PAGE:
An analysis of the dynamic spatial spread of COVID-19 in South Korea


Weekly incidence of COVID-19 cases

Figure 1 shows the time series plots of newly confirmed cases and cumulative confirmed cases each week. The bars indicate weekly new cases with the left axis and the blue line indicates cumulative cases with the right axis. In the time domain of the study, from February 18, 2020 to May 31, 2021, the highest number of new cases was 6887 between December 15 and December 21, 2020 (inclusive). A total of 132,060 patients were diagnosed with COVID-19 during the study period. To understand and compare temporal patterns of weekly case counts, we split the dataset into six time periods based on case counts. If the number of cases in each week was above/below the mean plus/minus the standard deviation of the number of cases for the previous three weeks and the length of the period was greater than 4 weeks, then the new period was determined . Table 1 provides summary statistics for each period. The number of new cases was highest from November 10, 2020 to January 18, 2021 (weekly average of 4290 cases) and lowest from April 7 to August 10, 2021 (weekly average of 138 cases).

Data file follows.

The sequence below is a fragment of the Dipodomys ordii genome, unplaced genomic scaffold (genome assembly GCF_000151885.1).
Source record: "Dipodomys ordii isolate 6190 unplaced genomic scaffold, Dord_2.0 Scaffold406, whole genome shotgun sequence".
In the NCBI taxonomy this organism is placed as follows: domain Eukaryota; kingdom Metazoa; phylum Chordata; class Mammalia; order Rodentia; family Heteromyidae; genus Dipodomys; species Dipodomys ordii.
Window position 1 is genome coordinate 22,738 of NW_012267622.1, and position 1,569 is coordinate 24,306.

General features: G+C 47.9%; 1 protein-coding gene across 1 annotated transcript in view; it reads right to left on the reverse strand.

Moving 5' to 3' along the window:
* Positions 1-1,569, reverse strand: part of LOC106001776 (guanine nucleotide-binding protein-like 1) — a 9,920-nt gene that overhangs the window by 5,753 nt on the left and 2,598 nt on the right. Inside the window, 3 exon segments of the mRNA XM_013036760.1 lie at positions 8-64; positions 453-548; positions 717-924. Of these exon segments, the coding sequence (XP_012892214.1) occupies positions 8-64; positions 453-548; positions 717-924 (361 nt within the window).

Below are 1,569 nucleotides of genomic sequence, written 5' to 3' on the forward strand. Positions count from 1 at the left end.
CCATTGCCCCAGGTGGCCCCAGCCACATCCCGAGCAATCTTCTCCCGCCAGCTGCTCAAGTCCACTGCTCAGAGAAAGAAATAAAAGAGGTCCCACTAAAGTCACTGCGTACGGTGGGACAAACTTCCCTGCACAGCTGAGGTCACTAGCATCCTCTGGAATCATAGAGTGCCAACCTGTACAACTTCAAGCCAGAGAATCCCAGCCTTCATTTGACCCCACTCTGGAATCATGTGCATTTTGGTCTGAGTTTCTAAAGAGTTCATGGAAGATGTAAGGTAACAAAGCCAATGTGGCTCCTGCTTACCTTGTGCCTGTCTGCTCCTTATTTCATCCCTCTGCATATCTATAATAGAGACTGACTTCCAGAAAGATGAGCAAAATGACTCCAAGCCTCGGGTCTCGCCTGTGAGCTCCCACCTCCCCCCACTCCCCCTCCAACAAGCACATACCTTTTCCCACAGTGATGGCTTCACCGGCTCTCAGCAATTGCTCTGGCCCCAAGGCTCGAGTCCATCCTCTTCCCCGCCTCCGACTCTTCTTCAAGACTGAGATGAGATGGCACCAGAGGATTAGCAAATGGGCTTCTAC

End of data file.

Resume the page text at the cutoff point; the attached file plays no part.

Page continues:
Figure 1

Time series plot for weekly confirmed cases and cumulative confirmed cases of COVID-19 in South Korea from February 18, 2020 to May 11, 2021 (the colors of the bars distinguish the six time periods based on Table 1).

Table 1 Summary statistics of the number of weekly cases over six periods in South Korea.

After February 18, 2020, the number of confirmed cases increased significantly until early March 2020. During this period, massive transmission occurred in Daegu and Gyeongsangbuk-do. From February 18 to March 9, 2020, a total of 7,021 patients were diagnosed with COVID-19 in Daegu and Gyeongsangbuk-do, accounting for 90% of the total number of COVID-19 patients in South Korea during this period. Later, the number of new infections increased sharply again since November 2020, mainly in metropolitan areas, including Seoul, Gyeonggi and Incheon. From December 2020 to May 2021, a total of 68,952 cases were reported in Seoul, Gyeonggi and Incheon, accounting for 68% of the cases nationwide during the period. Weekly cases have never been below 3000 cases since April 2021.

To study the geographical distribution of the number of cases, we produced a map of cumulative cases for 250 administrative areas of South Korea (Fig. 2a) and 77 administrative areas of three metropolitan cities of Seoul, Gyeonggi and Incheon (Fig. 2b). . Cases were highest around metropolitan areas and Daegu. Additionally, a strong spatial dependence was found, and most areas of Seoul had more than 1,000 cases.

Figure 2
Figure 2